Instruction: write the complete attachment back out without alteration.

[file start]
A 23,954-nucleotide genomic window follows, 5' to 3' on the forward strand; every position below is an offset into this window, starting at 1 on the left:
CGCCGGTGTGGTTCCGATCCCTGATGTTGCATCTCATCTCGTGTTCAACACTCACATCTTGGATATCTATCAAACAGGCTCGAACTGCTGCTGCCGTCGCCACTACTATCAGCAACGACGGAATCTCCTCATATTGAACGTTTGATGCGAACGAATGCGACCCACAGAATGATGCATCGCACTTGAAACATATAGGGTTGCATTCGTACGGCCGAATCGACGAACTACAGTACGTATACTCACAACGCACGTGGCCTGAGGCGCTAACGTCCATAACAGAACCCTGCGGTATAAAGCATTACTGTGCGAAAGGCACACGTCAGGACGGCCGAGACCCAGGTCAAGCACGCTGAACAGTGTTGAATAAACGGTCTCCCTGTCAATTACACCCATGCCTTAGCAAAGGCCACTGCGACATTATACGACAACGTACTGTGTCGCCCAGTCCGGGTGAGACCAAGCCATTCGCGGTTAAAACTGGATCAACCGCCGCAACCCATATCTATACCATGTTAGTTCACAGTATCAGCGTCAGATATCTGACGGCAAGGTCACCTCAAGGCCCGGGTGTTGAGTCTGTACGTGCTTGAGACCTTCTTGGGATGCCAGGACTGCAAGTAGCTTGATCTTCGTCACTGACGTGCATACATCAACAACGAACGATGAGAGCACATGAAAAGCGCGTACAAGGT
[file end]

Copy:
A 23,954-nucleotide genomic window follows, 5' to 3' on the forward strand; every position below is an offset into this window, starting at 1 on the left:
CGCCGGTGTGGTTCCGATCCCTGATGTTGCATCTCATCTCGTGTTCAACACTCACATCTTGGATATCTATCAAACAGGCTCGAACTGCTGCTGCCGTCGCCACTACTATCAGCAACGACGGAATCTCCTCATATTGAACGTTTGATGCGAACGAATGCGACCCACAGAATGATGCATCGCACTTGAAACATATAGGGTTGCATTCGTACGGCCGAATCGACGAACTACAGTACGTATACTCACAACGCACGTGGCCTGAGGCGCTAACGTCCATAACAGAACCCTGCGGTATAAAGCATTACTGTGCGAAAGGCACACGTCAGGACGGCCGAGACCCAGGTCAAGCACGCTGAACAGTGTTGAATAAACGGTCTCCCTGTCAATTACACCCATGCCTTAGCAAAGGCCACTGCGACATTATACGACAACGTACTGTGTCGCCCAGTCCGGGTGAGACCAAGCCATTCGCGGTTAAAACTGGATCAACCGCCGCAACCCATATCTATACCATGTTAGTTCACAGTATCAGCGTCAGATATCTGACGGCAAGGTCACCTCAAGGCCCGGGTGTTGAGTCTGTACGTGCTTGAGACCTTCTTGGGATGCCAGGACTGCAAGTAGCTTGATCTTCGTCACTGACGTGCATACATCAACAACGAACGATGAGAGCACATGAAAAGCGCGTACAAGGT